Terceira Island preserved some pristine areas at high elevation (Gaspar et al. 2011) and few natural areas at lower elevations have remained, especially in Praia da Vitória Municipality (Borges et al. 2018). However, only 6% of the original native forest exists an area of 23 km2 (Triantis et al. 2010). The Island's non-urban landscape includes mainly:

  • native forest;
  • exotic forests plantations (monoculture plantations of Cryptomeria japonica and Eucalyptus globulus and pure or mixed forest patches dominated by Pittosporum undulatum – an exotic invasive species);
  • semi‐natural pastures (mid‐ and high‐elevation pastures maintaining some indigenous plants), subject to short‐term cattle grazing activity and low inputs of fertilisers; and
  • intensively managed pastures subject to intensive cattle grazing and high inputs of fertilisers (Rigal et al. 2017).

Additionally to the balanced representation of Azores-specific ecosystems, Terceria Island provides well-documented land use information (see Chapter 2.1). With three official LULC datasets, Terceira surpasses other islands of the Archipelago and, therefore, presents an ideal case study area for conducting an ES modelling study.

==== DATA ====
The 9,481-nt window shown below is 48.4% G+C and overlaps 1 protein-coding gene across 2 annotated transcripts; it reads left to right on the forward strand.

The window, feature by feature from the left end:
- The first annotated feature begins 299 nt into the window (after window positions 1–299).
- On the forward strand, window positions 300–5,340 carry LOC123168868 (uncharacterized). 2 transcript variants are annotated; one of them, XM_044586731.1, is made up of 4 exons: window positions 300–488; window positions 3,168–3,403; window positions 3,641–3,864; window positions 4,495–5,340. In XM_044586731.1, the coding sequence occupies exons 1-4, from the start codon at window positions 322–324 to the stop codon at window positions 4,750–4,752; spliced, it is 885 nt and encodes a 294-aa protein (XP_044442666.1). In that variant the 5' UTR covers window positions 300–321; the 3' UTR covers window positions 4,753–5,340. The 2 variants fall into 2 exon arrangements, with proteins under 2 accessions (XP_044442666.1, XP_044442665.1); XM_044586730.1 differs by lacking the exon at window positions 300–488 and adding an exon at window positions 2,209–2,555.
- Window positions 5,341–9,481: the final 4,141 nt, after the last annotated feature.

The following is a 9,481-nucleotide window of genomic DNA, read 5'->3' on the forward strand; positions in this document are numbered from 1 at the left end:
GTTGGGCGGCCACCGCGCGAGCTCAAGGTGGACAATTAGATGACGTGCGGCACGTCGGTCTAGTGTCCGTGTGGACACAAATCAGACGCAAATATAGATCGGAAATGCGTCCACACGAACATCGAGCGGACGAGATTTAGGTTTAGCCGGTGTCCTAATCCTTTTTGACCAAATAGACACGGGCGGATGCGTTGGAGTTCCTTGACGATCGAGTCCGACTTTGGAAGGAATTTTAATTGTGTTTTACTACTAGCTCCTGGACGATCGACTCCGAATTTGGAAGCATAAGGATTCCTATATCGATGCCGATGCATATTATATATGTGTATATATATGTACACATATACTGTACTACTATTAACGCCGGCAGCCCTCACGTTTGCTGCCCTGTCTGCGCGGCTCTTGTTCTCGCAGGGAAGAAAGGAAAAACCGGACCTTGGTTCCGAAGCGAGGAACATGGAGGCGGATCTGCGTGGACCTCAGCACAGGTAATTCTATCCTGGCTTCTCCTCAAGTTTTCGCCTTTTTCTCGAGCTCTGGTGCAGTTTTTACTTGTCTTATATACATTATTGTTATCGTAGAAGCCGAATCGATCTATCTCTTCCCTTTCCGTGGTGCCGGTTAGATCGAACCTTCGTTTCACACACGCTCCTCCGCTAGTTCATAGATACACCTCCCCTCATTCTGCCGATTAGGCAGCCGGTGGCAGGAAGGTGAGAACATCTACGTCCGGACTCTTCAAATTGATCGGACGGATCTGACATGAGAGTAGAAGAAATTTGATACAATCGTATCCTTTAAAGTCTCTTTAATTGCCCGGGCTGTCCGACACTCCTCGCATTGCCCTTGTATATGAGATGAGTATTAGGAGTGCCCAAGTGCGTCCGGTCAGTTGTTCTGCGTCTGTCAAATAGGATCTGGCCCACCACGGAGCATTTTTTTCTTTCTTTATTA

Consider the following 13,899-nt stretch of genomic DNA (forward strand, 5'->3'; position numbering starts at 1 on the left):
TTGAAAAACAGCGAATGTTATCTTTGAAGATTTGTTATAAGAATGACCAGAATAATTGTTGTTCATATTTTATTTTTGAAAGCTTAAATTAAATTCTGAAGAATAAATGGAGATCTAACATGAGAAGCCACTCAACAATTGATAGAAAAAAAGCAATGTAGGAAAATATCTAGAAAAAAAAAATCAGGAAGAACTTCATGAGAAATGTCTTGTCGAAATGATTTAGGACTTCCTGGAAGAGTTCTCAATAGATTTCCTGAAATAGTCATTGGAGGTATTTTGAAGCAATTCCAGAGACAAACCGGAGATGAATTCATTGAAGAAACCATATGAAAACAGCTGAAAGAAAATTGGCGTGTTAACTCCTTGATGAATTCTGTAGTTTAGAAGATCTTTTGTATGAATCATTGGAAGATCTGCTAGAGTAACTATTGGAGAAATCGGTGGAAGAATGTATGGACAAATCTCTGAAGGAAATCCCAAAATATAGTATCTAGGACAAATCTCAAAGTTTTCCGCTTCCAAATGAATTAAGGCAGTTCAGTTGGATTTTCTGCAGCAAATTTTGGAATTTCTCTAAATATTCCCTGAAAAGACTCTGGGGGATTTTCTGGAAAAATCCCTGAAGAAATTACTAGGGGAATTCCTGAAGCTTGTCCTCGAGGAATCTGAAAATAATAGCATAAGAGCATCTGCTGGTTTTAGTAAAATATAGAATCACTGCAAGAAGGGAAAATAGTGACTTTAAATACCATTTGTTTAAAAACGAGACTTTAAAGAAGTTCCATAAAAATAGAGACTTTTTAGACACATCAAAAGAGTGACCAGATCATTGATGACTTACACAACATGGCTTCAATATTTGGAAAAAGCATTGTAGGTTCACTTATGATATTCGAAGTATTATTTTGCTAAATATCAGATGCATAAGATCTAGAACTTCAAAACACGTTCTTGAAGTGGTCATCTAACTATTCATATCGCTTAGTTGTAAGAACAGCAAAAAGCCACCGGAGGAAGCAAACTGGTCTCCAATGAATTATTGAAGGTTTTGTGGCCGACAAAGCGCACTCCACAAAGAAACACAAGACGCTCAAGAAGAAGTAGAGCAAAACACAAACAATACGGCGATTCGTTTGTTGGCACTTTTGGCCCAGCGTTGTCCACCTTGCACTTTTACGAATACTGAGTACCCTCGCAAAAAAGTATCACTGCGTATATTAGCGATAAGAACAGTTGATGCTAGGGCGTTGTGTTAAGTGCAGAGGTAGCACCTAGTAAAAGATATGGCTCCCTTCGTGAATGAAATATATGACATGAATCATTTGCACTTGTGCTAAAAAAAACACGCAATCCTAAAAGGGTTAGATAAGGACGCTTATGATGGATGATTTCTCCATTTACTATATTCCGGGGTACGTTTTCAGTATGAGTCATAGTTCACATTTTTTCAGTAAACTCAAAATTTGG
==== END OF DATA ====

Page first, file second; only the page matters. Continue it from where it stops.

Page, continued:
The MAES process is comparably advanced in the Azores Archipelago. Many scientific ES assessments of the archipelago have been published (Gil et al. 2017, Madruga et al. 2016, Mendonça 2012, Moreira et al. 2018), as a recent review of scientific studies showed (Sieber et al. 2018). The outputs of such ES modelling studies have been used to support local land management strategies and plans (Cruz et al. 2011, Geneletti et al. 2020). Similar to a global trend, tiered approaches are gaining popularity in the Azores, especially ES models that are easy to operate (e.g. InVEST (NCP 2020) and ESTIMAP (Zulian et al. 2013)). Due to increasing data availability, the number of studies modelling ES on the different islands of the archipelago are increasing, such as Vergílio et al. (2016), Picanço et al. (2017) and Moreira et al. (2018a).

2.2 The InVEST Ecosystem Services model suite